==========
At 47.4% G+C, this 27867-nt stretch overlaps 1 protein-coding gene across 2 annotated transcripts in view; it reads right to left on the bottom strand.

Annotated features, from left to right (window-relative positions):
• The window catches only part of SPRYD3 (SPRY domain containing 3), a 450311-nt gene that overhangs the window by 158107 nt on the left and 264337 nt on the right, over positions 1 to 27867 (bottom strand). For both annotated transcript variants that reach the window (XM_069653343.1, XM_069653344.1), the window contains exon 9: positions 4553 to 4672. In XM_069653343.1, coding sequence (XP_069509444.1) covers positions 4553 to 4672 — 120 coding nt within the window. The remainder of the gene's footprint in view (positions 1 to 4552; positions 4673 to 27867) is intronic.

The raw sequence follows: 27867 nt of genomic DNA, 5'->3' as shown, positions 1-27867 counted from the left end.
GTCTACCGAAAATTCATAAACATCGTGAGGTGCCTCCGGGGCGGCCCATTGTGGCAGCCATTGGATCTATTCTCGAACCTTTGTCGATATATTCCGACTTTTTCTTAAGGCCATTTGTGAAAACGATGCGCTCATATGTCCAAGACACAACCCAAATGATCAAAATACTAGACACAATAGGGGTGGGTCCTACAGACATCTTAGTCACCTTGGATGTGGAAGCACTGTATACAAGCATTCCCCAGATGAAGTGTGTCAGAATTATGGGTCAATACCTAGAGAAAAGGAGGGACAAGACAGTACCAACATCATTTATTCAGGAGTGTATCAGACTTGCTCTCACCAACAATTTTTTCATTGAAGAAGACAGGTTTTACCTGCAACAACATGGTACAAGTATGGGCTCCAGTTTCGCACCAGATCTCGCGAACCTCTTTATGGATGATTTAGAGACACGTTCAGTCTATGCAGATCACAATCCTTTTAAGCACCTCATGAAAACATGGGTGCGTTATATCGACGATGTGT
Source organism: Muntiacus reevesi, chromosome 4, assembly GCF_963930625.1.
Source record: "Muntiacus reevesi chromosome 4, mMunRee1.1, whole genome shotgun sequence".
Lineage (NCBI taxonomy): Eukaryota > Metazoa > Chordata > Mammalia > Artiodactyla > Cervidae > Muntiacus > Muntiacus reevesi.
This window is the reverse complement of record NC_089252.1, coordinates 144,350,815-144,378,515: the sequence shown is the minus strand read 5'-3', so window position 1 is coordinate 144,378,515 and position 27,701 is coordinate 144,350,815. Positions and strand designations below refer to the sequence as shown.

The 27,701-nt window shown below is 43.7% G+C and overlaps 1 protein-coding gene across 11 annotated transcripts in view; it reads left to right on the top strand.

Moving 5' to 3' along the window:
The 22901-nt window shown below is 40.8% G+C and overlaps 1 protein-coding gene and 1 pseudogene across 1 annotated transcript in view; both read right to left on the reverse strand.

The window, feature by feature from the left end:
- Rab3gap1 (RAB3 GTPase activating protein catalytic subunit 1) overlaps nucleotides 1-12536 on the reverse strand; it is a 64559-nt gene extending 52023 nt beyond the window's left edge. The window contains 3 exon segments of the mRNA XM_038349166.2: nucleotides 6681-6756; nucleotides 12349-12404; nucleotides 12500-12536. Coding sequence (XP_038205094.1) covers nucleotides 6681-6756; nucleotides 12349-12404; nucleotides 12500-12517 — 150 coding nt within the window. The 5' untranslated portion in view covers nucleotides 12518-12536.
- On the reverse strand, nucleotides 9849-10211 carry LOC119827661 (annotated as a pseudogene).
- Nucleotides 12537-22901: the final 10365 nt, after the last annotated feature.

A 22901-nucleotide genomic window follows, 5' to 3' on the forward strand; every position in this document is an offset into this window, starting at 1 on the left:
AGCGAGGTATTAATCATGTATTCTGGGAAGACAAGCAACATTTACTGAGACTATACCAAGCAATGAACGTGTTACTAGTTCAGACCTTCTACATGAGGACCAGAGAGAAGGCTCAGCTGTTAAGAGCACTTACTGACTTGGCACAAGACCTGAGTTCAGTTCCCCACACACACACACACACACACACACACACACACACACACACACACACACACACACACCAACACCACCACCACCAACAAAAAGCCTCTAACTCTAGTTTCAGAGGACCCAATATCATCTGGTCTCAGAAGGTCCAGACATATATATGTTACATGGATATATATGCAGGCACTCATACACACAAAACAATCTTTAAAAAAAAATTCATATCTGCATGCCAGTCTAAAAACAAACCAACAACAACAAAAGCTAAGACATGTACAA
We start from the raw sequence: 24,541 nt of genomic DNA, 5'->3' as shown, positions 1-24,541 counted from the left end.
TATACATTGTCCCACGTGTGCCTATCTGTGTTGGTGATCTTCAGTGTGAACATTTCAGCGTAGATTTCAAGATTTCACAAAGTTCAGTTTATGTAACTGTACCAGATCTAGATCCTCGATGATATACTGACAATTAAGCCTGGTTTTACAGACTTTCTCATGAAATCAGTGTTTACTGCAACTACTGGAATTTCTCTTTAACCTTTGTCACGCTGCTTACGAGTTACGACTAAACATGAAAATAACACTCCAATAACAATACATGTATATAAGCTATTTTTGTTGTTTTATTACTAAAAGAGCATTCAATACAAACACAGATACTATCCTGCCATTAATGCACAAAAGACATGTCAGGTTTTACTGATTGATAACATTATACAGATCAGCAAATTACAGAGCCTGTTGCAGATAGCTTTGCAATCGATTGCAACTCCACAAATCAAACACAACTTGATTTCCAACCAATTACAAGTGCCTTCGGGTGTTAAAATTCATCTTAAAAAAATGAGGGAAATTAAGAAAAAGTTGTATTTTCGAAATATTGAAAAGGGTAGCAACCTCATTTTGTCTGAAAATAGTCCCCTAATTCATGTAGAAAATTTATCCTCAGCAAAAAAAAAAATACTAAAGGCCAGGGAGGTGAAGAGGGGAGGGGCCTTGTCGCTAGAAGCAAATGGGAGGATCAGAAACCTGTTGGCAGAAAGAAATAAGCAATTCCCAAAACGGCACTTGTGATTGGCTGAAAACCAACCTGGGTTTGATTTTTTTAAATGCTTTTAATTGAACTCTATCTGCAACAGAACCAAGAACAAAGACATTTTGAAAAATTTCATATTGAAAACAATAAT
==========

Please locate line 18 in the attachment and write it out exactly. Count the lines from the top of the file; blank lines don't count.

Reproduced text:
AGCGAGGTATTAATCATGTATTCTGGGAAGACAAGCAACATTTACTGAGACTATACCAAGCAATGAACGTGTTACTAGTTCAGACCTTCTACATGAGGACCAGAGAGAAGGCTCAGCTGTTAAGAGCACTTACTGACTTGGCACAAGACCTGAGTTCAGTTCCCCACACACACACACACACACACACACACACACACACACACACACACACACACACACACCAACACCACCACCACCAACAAAAAGCCTCTAACTCTAGTTTCAGAGGACCCAATATCATCTGGTCTCAGAAGGTCCAGACATATATATGTTACATGGATATATATGCAGGCACTCATACACACAAAACAATCTTTAAAAAAAAATTCATATCTGCATGCCAGTCTAAAAACAAACCAACAACAACAAAAGCTAAGACATGTACAA